He has been spending this summer learning what is involved in being an Athens City Council member, and has been gaining an understanding of the by-laws, regulations, budgets, finance protocols, state laws, and requirements for economic and educational development in Athens/Limestone County.

He also wanted to express his love and respect for the late Athens City Councilman Jimmy Gill, whose position he seeks to fill. “I can never fill his shoes, but I will give my all to serve all,” he said, and he would appreciate your vote in order to do make that a reality.
By: Ali Elizabeth Turner

On Saturday, August 13th, from 10 am til 3 pm, the 15th annual Ardmore Quarterback Club Car Show is going to be held in John Barnes Park on the Tennessee side of Ardmore. Talking with two Ardmore High School graduates, Brad Stovall, and Eddie Gilbert, who both work hard every year to ensure the show is a success, I think I now understand for the first time just how much a car show should more accurately be described as an art show. Last year’s winner was a late ‘40s Chevy truck, and both Brad and Eddie took a good deal of time to explain the marvel of how an old truck could be simultaneously be a “blast from the past,” as well as being brought up to today’s standards. They described it to me as “today’s truck with the look of yesterday,” and it was a beauty.

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The first show was held back in 2000, and there were a grand total of seven cars which were entered in the competition. They could easily fit on the football field, and in 15 years the event has grown to where there have been as many as 1500 cars, and thousands of people come to see them. It is not just folks from Limestone, Madison, Morgan, Lauderdale, Jackson, Giles and Lincoln counties who attend; every year there are people from Florida, Mississippi, and beyond. It has been nicknamed “The Biggest Little Car Show in the South.”

Before I talk more about the show, please allow me to tell you a bit about the Quarterback Club, as well as the sponsors. The Quarterback Club was formed to raise money for the Ardmore High School football and cheerleading programs, and the show is the Club’s chief fundraiser. Brad Stovall’s Body Shop is the longest continual sponsor, and others include Ardmore Auto Sales, Air Care Systems, and Snap-On Tools.

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While the entire event is held on the Tennessee side, both sides of the respective state lines come together to make it happen every year, rain or shine. Sheriff Mike Blakely provides vans to shuttle people to John Barnes Park, as well as spots along the way. There will be music performed by Fender Bender, and the band is sponsored by Paul Davis, a home recovery and remodeling outfit. There will be concessions, and Brad says, “The entire event is family friendly. You can come here and have fun all day, even if you don’t like cars.”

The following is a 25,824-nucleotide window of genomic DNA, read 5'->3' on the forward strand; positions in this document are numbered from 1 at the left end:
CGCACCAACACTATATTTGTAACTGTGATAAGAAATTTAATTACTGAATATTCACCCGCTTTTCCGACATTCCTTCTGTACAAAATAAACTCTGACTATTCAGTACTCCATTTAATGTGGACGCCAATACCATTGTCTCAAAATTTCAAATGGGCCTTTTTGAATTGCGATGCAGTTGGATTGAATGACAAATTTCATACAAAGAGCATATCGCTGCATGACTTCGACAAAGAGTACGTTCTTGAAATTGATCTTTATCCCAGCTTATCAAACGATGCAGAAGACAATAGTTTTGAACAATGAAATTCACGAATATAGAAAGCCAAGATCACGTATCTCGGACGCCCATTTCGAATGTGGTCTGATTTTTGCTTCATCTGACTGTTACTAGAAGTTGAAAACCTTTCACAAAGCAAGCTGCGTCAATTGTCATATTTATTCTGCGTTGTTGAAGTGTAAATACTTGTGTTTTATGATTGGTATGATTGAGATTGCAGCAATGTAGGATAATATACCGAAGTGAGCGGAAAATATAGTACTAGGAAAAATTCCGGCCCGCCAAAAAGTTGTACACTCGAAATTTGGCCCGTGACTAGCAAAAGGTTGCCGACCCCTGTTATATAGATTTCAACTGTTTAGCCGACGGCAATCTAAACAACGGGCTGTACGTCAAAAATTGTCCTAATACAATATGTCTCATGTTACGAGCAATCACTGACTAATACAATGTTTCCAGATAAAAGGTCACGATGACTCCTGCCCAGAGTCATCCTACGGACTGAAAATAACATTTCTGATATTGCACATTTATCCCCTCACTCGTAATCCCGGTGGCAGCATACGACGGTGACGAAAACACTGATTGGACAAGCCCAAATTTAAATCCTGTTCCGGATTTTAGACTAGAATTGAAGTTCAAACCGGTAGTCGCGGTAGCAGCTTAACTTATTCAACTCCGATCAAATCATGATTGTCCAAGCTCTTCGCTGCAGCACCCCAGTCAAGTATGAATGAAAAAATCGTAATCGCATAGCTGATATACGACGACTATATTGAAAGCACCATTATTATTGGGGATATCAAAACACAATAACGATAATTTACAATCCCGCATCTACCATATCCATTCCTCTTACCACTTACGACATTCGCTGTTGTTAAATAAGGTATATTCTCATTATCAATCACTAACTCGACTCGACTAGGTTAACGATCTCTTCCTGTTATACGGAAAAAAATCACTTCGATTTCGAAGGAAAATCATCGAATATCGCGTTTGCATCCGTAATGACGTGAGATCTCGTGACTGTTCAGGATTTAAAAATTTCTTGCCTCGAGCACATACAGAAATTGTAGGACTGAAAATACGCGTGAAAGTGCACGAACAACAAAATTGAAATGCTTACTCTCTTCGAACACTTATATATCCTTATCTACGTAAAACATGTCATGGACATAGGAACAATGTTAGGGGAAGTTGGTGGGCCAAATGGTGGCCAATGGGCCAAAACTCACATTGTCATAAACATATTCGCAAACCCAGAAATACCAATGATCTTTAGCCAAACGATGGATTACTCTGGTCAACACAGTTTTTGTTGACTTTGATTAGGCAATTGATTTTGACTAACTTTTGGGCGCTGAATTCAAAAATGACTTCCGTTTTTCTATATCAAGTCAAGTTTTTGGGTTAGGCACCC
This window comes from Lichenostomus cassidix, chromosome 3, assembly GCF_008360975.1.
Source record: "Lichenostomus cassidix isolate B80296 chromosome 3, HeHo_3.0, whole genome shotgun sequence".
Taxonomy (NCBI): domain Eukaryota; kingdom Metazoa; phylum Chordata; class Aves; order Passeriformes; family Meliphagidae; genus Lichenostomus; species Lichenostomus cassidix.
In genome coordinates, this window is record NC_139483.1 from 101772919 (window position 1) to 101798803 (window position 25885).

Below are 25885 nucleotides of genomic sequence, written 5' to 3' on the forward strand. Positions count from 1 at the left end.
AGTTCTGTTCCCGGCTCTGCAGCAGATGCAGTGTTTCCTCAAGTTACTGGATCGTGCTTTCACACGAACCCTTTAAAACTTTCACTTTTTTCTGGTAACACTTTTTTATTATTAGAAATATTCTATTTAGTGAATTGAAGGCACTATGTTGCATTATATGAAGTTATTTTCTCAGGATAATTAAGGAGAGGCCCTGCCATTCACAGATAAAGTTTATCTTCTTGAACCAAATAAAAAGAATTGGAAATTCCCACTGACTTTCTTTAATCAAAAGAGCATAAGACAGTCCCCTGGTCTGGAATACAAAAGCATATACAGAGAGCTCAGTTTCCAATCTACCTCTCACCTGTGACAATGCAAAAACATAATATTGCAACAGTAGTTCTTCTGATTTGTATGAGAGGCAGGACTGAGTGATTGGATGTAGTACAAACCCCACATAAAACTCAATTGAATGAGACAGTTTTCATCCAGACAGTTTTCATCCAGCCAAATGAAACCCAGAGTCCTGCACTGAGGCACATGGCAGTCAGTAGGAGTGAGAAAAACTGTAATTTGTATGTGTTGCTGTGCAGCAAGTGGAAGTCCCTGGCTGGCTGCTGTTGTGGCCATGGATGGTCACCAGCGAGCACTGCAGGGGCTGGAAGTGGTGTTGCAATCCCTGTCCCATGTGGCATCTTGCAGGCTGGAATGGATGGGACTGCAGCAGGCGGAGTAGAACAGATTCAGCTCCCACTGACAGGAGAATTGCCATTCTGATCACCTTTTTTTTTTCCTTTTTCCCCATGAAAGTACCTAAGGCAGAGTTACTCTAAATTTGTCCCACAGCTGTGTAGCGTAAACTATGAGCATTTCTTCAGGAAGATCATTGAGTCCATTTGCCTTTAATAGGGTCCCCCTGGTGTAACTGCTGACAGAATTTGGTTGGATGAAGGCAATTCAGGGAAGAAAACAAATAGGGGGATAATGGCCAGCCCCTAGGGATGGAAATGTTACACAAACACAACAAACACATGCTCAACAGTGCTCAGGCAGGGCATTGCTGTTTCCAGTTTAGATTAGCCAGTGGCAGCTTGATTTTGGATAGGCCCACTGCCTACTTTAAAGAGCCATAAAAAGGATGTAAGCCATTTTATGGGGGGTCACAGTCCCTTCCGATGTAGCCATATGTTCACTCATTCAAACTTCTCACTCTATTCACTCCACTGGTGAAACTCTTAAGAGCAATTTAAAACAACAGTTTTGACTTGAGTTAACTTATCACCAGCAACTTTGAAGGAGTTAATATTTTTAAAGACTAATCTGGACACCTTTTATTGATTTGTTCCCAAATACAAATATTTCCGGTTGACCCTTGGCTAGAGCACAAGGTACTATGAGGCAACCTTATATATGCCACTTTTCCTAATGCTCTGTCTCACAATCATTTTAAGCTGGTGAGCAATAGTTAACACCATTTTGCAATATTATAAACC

The prize money is substantial. Brad Stovall’s shop is giving $1,500 for first prize, $1,000 for second prize, and $500 for third. There is a 50/50 drawing, and last year’s take was $4,700. This year there is a chance to win a gorgeous 1959 Ford Thunderbird, which is being donated by R&J Salvage.

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Another feature of the Ardmore Car Show is the Swap Meet. There is a brisk market for old car and truck parts, and the selection at this show is huge. It is entirely possible that the exact thing you are looking for is waiting for you, and for a restorer, the hunt is the best part.

Brad and Eddie went on to educate me about what is known as “Rat Rods.” This is a trend that began about 10 years ago, and in the car world, it is akin to “shabby chic” in the interior design world. They look somewhat like the old hot rods, but crazier. They can include trucks, and sometimes will make zany combos like an open hot rod front welded to an old Chevy rear. At times the bodies are actually newer, but have been painted and distressed to look old and rusty. “A Rat Rod is a bunch of junk, but they make it work,” Brad said with a laugh.

Clearly what makes Brad and Eddie smile the most when they talk about the event is what was referred to earlier as the “art show.” Each car or truck entered is a work of art, the result of a large investment, in terms of time, money, research, elbow grease, and the requisite “blood, sweat, and tears” that at the end of the day draws forth the “oohs and ahhs.” As Brad says, “each car tells a story, and the detail says it all.”

Come and experience what Brad is describing on August 13th from 10 am to 3 pm. If you are a spectator, the ticket price is $5.00, families are $15.00, and children 12 and under are admitted free. If you are interested in pre-registering, exhibiting, or for more information, go to www.ardmorecarshow.com, or email ardmorecarshow@gmail.com.
By: Ali Elizabeth Turner